Update: Confusion abounds as the government is now said to delay Lula’s appointment after Senator Delcidio Amaral’s plea bargain. According to Veja, Rousseff’s former chief of staff Aloizio Mercadante allegedly offered financial, political and legal aid in exchange for Amaral’s silence.
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Just last week, the BRL was riding high on news that former President Luiz Inácio Lula da Silva was detained in connection with money laundering. He was then charged with corruption by state prosecutors. The market hoped his arrest and possible prosecution would give momentum to the effort to impeach Rousseff. Then, in a dramatic turn of events, Rousseff invited Lula to accept a ministry post yesterday. Initially, reports indicated he would resist the idea of accepting, but that soon changed.
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Brazilian politicians have voted to give themselves a 62 per cent pay rise, increasing their salaries to more than 50 times the minimum wage.
President Luiz Inacio Lula da Silva, who has only two weeks left in the job after serving two full terms, joked that he was ‘lamenting’ the vote because he would not benefit Photo: AP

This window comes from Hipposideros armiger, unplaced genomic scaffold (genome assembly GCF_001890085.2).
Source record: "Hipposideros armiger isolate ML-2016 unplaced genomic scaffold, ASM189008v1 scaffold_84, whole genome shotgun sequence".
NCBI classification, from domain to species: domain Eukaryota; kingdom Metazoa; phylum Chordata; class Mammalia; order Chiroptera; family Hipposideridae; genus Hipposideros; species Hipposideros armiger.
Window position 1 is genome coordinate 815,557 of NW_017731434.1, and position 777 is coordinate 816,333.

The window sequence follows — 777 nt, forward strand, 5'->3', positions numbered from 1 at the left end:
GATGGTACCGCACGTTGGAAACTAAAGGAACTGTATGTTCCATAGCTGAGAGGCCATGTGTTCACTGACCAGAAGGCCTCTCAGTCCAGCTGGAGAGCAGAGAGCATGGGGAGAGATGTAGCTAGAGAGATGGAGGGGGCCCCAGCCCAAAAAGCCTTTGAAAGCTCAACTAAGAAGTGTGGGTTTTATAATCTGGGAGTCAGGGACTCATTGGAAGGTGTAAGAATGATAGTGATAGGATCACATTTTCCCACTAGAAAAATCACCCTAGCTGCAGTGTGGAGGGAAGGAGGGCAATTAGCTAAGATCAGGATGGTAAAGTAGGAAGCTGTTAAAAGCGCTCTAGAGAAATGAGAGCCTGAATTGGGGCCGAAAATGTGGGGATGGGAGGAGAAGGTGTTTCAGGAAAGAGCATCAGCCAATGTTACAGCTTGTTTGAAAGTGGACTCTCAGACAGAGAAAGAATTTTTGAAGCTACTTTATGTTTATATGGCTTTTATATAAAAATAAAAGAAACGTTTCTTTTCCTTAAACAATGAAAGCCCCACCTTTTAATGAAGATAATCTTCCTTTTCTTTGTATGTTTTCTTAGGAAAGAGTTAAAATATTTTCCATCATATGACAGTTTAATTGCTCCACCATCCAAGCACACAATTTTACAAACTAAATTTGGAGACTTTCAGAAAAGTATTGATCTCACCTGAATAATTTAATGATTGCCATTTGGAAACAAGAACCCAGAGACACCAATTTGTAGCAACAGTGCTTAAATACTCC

A ‘lightning’ vote rushed through the country’s National Congress before it shuts for the year also awarded a 134 per cent pay rise to the president and a 149 per cent increase to ministers.
The changes mean Brazil’s 513 deputies, the equivalent of MPs in the country’s lower house, and 81 senators in the upper house will have parity with the country’s Supreme Court judges, earning R$26,723.13 (£10,063) a month.
But the decision was criticised by some deputies in light of recent Government promises to cut down on public spending in order to help control inflation.
Luiza Erundina, of the PSB party, said that her colleagues had shown “disrespect” to the public, adding: “The deputies are going to end up being attacked in the streets.”
Guido Mantega, Brazil’s finance minister, said last week that he will use a “heavy hand” to cut budgets as he pledged to halve the loans provided to the country’s state development bank BNDES from their 2010 level.
The increases mean the wage bill for Congress will increase by R$136m (£51m) a year.